Ada County
     East of Boise on the Boise River, and southwest of Nampa
     National Register 3/15/1976
The Boise Diversion Dam, Power Plant, and Deer Flat Embankments are all features of the Bureau of Reclamation's Boise Project, which provides irrigation water to about 300,000 acres of productive agricultural lands in southwestern Idaho.  Completed in 1908, the Boise Diversion Dam is a rubble concrete and masonry weir-type dam.  The power plant was added to the diversion dam in 1912.   It is one of the oldest Federal power plants in the western United States.  The Boise Diversion Dam diverts water into the New York Canal, one of the principal Project canals.  The New York Canal carries water to Lake Lowell.  The Deer Flat Embankments are two earthfill low embankment dams that create Lake Lowell, near Nampa, Idaho.

Boise Diversion Dam
Boise Diversion Dam and Power Plant

Bannock County

     Northwest of Pocatello on the south bank of the Snake River  
     National Historic Landmark 1/20/1961

This historic archaeological site consists of the subsurface archaeological remnants of Fort Hall.  Built in 1834, the fort was an important fur trading post in the Rocky Mountains and later on became one of the most famous stations along the Oregon-California Trail.  By the time of its abandonment in the mid-1850s, Fort Hall had received Kit Carson, Peter Skeen Ogden, John Fremont, Jim Bridger, and many thousands of overland emigrants.  This property is on land within the Fort Hall Indian Reservation, owned by the Shoshone-Bannock Tribes and the Bureau of Reclamation.

 Boise County
     About 20 miles east of Boise on the Boise River
     National Register 11/09/1972
Arrowrock Dam is a key feature of the Bureau of Reclamation's Boise Project.  Arrowrock Dam was constructed between 1911 and 1915, and was the first storage dam for the irrigation project. In addition to supplying water to project land, it also provided supplemental water to farms served by privately-developed irrigation companies that previously lacked sufficient water to reliably serve all of their land.  The concrete arch dam was the highest in the world when completed, and retained that title until Reclamation completed Owyhee Dam in 1932.

Minidoka County
     On the Snake River southeast of Rupert
     National Register 10/29/1974
Minidoka Dam and Power Plant are key features of the Minidoka Project.  Authorized in 1904, the project was the first Bureau of Reclamation endeavor in Idaho.  Construction of Minidoka Dam began in 1904 and was completed in 1906.  Lake Walcott, the reservoir created behind the dam, stores water for irrigating arid lands along the Snake River in eastern Idaho.  The Minidoka Power Plant, completed in 1909, was the first Federal hydroelectric power plant in the Pacific Northwest.  It provides power needed for pumping water to fields on the south side of the Snake River.  Excess power was used to electrify local towns and farmsteads, and the benefits of this usage was cited as an example in support of the Rural Electrification Act of 1936.  The Minidoka Project was instrumental in transforming the landscape of the area from desert into prosperous farm land.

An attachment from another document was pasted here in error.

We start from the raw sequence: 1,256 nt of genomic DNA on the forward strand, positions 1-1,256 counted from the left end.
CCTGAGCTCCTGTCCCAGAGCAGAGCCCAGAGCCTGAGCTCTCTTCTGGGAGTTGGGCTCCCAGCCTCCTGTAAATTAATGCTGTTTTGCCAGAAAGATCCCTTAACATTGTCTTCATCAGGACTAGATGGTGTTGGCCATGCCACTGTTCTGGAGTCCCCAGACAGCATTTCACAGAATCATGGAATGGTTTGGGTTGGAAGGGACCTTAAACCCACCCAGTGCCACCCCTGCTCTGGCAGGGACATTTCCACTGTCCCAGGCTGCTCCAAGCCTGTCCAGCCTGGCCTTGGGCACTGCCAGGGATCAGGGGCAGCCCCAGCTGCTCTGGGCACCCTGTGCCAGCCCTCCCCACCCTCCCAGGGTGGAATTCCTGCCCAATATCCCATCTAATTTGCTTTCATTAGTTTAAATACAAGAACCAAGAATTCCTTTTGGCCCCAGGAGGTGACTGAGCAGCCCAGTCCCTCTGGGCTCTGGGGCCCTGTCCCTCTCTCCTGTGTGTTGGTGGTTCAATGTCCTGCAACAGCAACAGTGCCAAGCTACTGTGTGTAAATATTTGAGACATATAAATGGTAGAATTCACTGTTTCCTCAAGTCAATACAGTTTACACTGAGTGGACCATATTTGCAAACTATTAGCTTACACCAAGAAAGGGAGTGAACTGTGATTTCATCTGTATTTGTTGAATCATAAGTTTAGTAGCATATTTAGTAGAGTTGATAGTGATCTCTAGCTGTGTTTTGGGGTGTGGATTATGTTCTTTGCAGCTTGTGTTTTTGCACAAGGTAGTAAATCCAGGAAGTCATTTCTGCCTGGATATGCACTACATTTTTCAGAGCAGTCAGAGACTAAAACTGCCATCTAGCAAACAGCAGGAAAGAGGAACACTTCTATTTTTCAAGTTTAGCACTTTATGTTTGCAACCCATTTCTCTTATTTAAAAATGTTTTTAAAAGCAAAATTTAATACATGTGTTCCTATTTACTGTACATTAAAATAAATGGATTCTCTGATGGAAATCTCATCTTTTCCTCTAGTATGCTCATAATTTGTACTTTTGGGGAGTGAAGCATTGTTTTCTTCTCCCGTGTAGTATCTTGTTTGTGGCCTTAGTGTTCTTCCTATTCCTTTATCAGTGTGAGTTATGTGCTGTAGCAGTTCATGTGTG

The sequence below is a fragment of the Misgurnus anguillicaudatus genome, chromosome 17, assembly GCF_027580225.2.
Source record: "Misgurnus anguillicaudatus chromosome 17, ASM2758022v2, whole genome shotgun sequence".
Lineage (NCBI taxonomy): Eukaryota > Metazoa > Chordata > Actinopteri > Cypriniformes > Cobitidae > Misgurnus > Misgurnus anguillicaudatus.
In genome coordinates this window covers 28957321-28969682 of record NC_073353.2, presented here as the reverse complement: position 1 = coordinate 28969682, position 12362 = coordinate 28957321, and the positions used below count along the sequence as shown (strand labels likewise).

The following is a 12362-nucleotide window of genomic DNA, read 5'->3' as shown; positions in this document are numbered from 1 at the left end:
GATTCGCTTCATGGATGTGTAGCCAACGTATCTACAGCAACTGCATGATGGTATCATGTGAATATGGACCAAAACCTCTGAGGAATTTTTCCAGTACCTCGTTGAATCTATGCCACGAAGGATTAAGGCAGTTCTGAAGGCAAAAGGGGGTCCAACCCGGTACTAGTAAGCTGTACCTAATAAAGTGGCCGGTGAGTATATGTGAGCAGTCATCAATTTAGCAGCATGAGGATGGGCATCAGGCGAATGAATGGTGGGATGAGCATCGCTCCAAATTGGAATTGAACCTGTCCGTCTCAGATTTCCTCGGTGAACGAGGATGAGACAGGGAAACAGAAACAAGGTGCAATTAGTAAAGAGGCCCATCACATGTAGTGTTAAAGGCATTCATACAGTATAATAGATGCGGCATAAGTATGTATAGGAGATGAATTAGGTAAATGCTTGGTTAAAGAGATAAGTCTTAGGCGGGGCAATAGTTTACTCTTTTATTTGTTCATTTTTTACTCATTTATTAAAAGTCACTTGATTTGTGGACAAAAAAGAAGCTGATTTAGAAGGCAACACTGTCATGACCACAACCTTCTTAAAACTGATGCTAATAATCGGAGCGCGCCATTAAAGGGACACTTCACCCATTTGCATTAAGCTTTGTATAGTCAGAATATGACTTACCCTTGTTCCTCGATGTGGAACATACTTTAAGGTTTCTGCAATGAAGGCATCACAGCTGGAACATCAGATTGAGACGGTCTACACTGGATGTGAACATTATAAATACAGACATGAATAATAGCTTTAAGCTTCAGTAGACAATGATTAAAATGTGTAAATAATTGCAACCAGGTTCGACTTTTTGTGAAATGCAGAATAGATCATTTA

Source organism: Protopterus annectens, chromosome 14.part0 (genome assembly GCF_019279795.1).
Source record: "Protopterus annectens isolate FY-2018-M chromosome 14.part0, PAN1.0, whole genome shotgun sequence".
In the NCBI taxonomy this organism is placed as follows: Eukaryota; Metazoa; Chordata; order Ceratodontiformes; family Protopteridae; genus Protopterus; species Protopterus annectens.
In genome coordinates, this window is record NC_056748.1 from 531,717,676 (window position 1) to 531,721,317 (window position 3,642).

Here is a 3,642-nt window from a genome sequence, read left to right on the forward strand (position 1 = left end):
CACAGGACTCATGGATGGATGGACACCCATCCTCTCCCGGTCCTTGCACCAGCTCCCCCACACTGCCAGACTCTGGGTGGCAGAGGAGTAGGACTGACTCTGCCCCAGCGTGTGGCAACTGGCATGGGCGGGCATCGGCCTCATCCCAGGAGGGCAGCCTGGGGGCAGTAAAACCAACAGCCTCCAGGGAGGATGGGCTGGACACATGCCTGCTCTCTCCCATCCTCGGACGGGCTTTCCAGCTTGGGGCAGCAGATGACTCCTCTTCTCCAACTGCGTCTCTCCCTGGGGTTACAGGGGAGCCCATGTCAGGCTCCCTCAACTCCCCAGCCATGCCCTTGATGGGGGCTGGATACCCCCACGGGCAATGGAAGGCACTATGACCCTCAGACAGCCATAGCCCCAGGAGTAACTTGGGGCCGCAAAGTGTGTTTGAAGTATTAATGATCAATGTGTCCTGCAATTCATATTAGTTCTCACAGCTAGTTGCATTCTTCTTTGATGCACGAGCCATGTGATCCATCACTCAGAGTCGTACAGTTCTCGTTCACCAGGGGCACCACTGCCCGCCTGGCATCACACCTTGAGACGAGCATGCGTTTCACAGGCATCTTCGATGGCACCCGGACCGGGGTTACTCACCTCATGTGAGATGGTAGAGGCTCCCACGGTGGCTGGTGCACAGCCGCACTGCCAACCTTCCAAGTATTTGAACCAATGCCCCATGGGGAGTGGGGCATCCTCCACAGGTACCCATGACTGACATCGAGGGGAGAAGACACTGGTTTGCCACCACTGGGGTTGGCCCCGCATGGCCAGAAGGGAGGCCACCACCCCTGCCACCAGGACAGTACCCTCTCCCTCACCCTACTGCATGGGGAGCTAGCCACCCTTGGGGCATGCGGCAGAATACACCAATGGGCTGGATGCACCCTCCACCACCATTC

Power County

     Offshore in American Falls Reservoir, American Falls vicinity
     National Register 7/16/1993

The Oneida Milling and Elevator Company grain elevator is located in the American Falls Reservoir, which covers the original townsite of American Falls.   Built in 1912, the 106 foot high concrete grain elevator remains as the only visible marker of the townsite.   In 1925, the community and most of its structures were moved when the reservoir was filled behind American Falls Dam.   The Bureau of Reclamation built the dam and reservoir, features of the Minidoka Project, to provide irrigation water to lands in south-central Idaho.   The grain elevator is historically significant because of its association with grain production in the area.   The use of reinforced concrete, which was a new technology at the time, lends further significance to the feature.

Power County

     Downriver of American Falls
     National Register 7/1/1999

The American Falls Archaeological District is located in a canyon along the Snake River downstream from the town of American Falls.   The sites in this district represent the span of human occupation in southern Idaho from 12,000 to 14,000 years before present up to the Euro-American era.   There are over 150 contributing sites that range from small prehistoric lithic scatters to larger features such as historic structures, representing homesteading or mining-related activities.  

Power County

     Submerged in American Falls Reservoir, north of present-day American Falls
     National Register 1/28/2002

The submerged remains of the original town of American Falls, Idaho, are located in the reservoir behind American Falls Dam. This town was an established community when the increasing need for agricultural water supplies prompted the Bureau of Reclamation to move portions of the town to higher ground in the mid-1920s in order to flood the lower elevations for water storage.   Some of the original features that remain under water have been damaged due to erosion. However, features such as sidewalks, roads and building foundations can be observed during periods of low water. The construction of American Falls Dam played an integral role in Idaho's agricultural history.

Hoover Dam Floor Design

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Last Updated: 7/24/15

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